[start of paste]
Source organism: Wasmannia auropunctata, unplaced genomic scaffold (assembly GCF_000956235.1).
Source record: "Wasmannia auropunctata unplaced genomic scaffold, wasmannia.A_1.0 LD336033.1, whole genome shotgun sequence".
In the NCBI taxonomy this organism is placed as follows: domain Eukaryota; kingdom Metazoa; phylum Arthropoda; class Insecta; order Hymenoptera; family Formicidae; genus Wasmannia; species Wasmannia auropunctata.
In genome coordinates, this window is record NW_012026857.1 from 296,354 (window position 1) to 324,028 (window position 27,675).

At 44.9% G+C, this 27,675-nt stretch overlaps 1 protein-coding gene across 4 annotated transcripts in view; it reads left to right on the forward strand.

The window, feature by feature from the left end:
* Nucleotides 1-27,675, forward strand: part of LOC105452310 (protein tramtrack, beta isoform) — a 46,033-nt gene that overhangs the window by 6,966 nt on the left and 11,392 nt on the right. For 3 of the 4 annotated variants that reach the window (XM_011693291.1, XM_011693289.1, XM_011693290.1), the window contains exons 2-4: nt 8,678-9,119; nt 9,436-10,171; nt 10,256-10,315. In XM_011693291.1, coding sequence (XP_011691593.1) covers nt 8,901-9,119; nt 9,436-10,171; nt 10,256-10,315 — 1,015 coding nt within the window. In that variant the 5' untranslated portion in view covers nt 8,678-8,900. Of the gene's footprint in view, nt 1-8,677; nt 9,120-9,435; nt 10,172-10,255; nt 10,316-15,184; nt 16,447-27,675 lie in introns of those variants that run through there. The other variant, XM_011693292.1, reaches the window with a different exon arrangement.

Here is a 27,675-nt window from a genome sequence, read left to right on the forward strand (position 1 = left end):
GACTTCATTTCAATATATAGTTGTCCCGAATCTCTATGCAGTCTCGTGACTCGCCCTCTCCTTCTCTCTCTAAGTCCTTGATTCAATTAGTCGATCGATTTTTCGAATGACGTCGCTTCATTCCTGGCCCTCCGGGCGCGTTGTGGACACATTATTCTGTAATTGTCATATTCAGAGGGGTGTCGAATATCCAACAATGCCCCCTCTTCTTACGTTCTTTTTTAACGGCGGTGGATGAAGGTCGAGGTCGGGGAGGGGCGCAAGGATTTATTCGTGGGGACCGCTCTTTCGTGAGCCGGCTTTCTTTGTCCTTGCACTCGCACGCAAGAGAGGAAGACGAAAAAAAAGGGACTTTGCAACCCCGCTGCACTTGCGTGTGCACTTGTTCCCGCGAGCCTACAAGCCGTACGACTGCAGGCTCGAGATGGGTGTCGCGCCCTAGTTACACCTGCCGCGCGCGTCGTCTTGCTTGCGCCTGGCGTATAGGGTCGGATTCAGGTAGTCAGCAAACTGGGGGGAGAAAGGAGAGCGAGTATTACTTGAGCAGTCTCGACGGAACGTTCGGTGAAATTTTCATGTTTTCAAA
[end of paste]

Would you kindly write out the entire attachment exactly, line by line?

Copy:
Source organism: Wasmannia auropunctata, unplaced genomic scaffold (assembly GCF_000956235.1).
Source record: "Wasmannia auropunctata unplaced genomic scaffold, wasmannia.A_1.0 LD336033.1, whole genome shotgun sequence".
In the NCBI taxonomy this organism is placed as follows: domain Eukaryota; kingdom Metazoa; phylum Arthropoda; class Insecta; order Hymenoptera; family Formicidae; genus Wasmannia; species Wasmannia auropunctata.
In genome coordinates, this window is record NW_012026857.1 from 296,354 (window position 1) to 324,028 (window position 27,675).

At 44.9% G+C, this 27,675-nt stretch overlaps 1 protein-coding gene across 4 annotated transcripts in view; it reads left to right on the forward strand.

The window, feature by feature from the left end:
* Nucleotides 1-27,675, forward strand: part of LOC105452310 (protein tramtrack, beta isoform) — a 46,033-nt gene that overhangs the window by 6,966 nt on the left and 11,392 nt on the right. For 3 of the 4 annotated variants that reach the window (XM_011693291.1, XM_011693289.1, XM_011693290.1), the window contains exons 2-4: nt 8,678-9,119; nt 9,436-10,171; nt 10,256-10,315. In XM_011693291.1, coding sequence (XP_011691593.1) covers nt 8,901-9,119; nt 9,436-10,171; nt 10,256-10,315 — 1,015 coding nt within the window. In that variant the 5' untranslated portion in view covers nt 8,678-8,900. Of the gene's footprint in view, nt 1-8,677; nt 9,120-9,435; nt 10,172-10,255; nt 10,316-15,184; nt 16,447-27,675 lie in introns of those variants that run through there. The other variant, XM_011693292.1, reaches the window with a different exon arrangement.

Here is a 27,675-nt window from a genome sequence, read left to right on the forward strand (position 1 = left end):
GACTTCATTTCAATATATAGTTGTCCCGAATCTCTATGCAGTCTCGTGACTCGCCCTCTCCTTCTCTCTCTAAGTCCTTGATTCAATTAGTCGATCGATTTTTCGAATGACGTCGCTTCATTCCTGGCCCTCCGGGCGCGTTGTGGACACATTATTCTGTAATTGTCATATTCAGAGGGGTGTCGAATATCCAACAATGCCCCCTCTTCTTACGTTCTTTTTTAACGGCGGTGGATGAAGGTCGAGGTCGGGGAGGGGCGCAAGGATTTATTCGTGGGGACCGCTCTTTCGTGAGCCGGCTTTCTTTGTCCTTGCACTCGCACGCAAGAGAGGAAGACGAAAAAAAAGGGACTTTGCAACCCCGCTGCACTTGCGTGTGCACTTGTTCCCGCGAGCCTACAAGCCGTACGACTGCAGGCTCGAGATGGGTGTCGCGCCCTAGTTACACCTGCCGCGCGCGTCGTCTTGCTTGCGCCTGGCGTATAGGGTCGGATTCAGGTAGTCAGCAAACTGGGGGGAGAAAGGAGAGCGAGTATTACTTGAGCAGTCTCGACGGAACGTTCGGTGAAATTTTCATGTTTTCAAA